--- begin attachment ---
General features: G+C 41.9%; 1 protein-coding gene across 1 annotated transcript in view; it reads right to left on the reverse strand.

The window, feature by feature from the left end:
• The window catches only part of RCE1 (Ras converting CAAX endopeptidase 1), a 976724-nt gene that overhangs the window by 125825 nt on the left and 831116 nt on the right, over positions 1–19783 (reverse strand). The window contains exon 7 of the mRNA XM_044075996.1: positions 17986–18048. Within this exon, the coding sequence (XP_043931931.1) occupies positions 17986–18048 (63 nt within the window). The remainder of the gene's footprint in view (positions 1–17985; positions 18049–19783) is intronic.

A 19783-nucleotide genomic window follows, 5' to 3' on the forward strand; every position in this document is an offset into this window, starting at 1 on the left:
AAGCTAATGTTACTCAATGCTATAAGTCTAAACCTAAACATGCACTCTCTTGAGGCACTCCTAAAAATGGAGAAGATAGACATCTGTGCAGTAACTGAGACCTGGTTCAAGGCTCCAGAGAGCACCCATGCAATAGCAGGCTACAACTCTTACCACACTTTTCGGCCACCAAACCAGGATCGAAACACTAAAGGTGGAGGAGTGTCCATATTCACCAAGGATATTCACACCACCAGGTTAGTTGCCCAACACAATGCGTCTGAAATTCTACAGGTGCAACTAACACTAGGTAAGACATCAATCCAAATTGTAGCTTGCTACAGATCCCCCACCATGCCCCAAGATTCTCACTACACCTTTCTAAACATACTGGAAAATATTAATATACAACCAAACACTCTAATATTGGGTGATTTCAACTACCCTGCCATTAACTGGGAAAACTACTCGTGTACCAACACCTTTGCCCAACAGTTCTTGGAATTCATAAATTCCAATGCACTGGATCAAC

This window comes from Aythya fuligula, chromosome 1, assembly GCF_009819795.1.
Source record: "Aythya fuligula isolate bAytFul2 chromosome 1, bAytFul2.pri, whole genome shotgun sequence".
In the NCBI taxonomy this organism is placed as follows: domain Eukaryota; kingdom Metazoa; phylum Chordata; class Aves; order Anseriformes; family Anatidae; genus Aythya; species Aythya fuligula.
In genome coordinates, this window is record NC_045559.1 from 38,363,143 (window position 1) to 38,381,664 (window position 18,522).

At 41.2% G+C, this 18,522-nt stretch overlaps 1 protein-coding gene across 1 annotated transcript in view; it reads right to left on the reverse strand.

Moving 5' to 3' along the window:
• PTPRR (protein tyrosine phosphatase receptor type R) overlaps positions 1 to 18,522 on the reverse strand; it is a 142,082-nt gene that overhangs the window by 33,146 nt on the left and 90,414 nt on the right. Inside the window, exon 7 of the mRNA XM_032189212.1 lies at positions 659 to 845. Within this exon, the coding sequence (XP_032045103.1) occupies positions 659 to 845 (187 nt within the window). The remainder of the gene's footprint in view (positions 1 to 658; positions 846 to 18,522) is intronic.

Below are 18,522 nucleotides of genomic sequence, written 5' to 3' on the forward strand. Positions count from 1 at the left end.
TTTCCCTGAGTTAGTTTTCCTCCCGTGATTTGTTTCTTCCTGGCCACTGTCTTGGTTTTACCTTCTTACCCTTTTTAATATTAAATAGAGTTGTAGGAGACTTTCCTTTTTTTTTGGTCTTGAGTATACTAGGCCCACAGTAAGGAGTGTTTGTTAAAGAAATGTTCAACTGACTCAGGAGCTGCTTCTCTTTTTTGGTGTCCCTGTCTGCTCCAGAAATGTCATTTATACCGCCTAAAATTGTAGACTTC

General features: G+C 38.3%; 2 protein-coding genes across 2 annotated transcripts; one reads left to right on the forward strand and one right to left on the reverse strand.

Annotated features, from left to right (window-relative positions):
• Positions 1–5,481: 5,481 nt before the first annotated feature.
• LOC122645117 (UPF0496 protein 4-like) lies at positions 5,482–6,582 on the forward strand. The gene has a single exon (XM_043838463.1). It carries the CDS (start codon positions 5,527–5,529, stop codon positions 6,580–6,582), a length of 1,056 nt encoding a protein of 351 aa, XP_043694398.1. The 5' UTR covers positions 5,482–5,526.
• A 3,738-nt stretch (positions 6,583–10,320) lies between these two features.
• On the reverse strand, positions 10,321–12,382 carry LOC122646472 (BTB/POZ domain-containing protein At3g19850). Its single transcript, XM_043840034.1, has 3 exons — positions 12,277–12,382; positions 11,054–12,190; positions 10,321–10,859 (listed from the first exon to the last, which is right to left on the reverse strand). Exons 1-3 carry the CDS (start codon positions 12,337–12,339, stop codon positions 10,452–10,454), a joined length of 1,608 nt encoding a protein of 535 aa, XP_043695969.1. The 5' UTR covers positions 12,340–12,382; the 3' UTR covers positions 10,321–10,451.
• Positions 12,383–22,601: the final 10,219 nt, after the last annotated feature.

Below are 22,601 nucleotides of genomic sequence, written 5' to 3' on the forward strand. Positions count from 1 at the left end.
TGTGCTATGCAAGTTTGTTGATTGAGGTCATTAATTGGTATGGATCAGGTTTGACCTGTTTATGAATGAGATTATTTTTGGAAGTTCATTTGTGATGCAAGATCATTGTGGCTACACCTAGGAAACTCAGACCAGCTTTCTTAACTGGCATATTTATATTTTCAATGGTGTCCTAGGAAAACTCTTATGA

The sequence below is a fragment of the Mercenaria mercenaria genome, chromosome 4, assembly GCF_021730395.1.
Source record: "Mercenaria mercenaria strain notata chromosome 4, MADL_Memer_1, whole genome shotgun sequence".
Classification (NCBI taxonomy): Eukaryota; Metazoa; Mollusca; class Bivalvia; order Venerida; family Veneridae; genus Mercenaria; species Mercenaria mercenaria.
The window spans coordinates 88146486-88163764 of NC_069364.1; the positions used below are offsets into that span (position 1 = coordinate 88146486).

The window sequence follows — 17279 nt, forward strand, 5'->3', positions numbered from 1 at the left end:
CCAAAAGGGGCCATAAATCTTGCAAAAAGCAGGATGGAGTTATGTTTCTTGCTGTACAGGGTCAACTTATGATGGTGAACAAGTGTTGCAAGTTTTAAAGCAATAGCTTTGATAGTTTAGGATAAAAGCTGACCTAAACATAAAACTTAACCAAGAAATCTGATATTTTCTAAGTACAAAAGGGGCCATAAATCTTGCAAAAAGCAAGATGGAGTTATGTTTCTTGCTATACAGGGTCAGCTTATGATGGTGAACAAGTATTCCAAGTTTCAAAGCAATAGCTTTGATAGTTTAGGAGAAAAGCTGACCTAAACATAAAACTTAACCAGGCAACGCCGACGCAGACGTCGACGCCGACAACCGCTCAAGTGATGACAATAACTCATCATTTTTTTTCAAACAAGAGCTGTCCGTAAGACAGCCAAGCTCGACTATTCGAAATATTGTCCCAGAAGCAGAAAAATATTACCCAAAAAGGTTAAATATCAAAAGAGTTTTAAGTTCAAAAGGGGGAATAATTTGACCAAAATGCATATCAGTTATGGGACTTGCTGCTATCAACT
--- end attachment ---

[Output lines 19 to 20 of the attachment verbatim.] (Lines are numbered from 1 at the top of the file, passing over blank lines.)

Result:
• A 3,738-nt stretch (positions 6,583–10,320) lies between these two features.
• On the reverse strand, positions 10,321–12,382 carry LOC122646472 (BTB/POZ domain-containing protein At3g19850). Its single transcript, XM_043840034.1, has 3 exons — positions 12,277–12,382; positions 11,054–12,190; positions 10,321–10,859 (listed from the first exon to the last, which is right to left on the reverse strand). Exons 1-3 carry the CDS (start codon positions 12,337–12,339, stop codon positions 10,452–10,454), a joined length of 1,608 nt encoding a protein of 535 aa, XP_043695969.1. The 5' UTR covers positions 12,340–12,382; the 3' UTR covers positions 10,321–10,451.